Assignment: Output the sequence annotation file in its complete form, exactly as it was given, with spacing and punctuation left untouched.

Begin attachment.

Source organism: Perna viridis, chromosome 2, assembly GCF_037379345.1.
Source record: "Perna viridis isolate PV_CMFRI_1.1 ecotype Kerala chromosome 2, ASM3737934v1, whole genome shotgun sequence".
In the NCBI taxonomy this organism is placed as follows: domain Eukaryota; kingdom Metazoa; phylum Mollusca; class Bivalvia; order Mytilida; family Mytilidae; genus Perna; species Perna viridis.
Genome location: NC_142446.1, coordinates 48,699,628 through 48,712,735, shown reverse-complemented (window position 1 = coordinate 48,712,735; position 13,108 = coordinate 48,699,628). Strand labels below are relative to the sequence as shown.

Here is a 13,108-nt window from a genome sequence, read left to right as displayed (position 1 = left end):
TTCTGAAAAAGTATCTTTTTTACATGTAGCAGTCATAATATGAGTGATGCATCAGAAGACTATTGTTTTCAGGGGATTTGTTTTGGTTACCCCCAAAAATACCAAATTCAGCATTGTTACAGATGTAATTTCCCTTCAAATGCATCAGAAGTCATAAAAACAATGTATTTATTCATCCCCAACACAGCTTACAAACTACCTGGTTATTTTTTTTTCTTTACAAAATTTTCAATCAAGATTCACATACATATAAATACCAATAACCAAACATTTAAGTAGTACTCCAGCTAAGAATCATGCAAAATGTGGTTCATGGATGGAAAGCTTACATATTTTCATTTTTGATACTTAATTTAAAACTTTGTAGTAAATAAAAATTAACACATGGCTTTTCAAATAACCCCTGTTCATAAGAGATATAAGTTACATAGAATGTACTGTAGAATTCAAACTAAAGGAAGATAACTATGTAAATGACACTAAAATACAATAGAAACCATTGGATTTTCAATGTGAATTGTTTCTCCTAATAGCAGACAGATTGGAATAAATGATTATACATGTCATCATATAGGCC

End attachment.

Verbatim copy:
Source organism: Perna viridis, chromosome 2, assembly GCF_037379345.1.
Source record: "Perna viridis isolate PV_CMFRI_1.1 ecotype Kerala chromosome 2, ASM3737934v1, whole genome shotgun sequence".
In the NCBI taxonomy this organism is placed as follows: domain Eukaryota; kingdom Metazoa; phylum Mollusca; class Bivalvia; order Mytilida; family Mytilidae; genus Perna; species Perna viridis.
Genome location: NC_142446.1, coordinates 48,699,628 through 48,712,735, shown reverse-complemented (window position 1 = coordinate 48,712,735; position 13,108 = coordinate 48,699,628). Strand labels below are relative to the sequence as shown.

Here is a 13,108-nt window from a genome sequence, read left to right as displayed (position 1 = left end):
TTCTGAAAAAGTATCTTTTTTACATGTAGCAGTCATAATATGAGTGATGCATCAGAAGACTATTGTTTTCAGGGGATTTGTTTTGGTTACCCCCAAAAATACCAAATTCAGCATTGTTACAGATGTAATTTCCCTTCAAATGCATCAGAAGTCATAAAAACAATGTATTTATTCATCCCCAACACAGCTTACAAACTACCTGGTTATTTTTTTTTCTTTACAAAATTTTCAATCAAGATTCACATACATATAAATACCAATAACCAAACATTTAAGTAGTACTCCAGCTAAGAATCATGCAAAATGTGGTTCATGGATGGAAAGCTTACATATTTTCATTTTTGATACTTAATTTAAAACTTTGTAGTAAATAAAAATTAACACATGGCTTTTCAAATAACCCCTGTTCATAAGAGATATAAGTTACATAGAATGTACTGTAGAATTCAAACTAAAGGAAGATAACTATGTAAATGACACTAAAATACAATAGAAACCATTGGATTTTCAATGTGAATTGTTTCTCCTAATAGCAGACAGATTGGAATAAATGATTATACATGTCATCATATAGGCC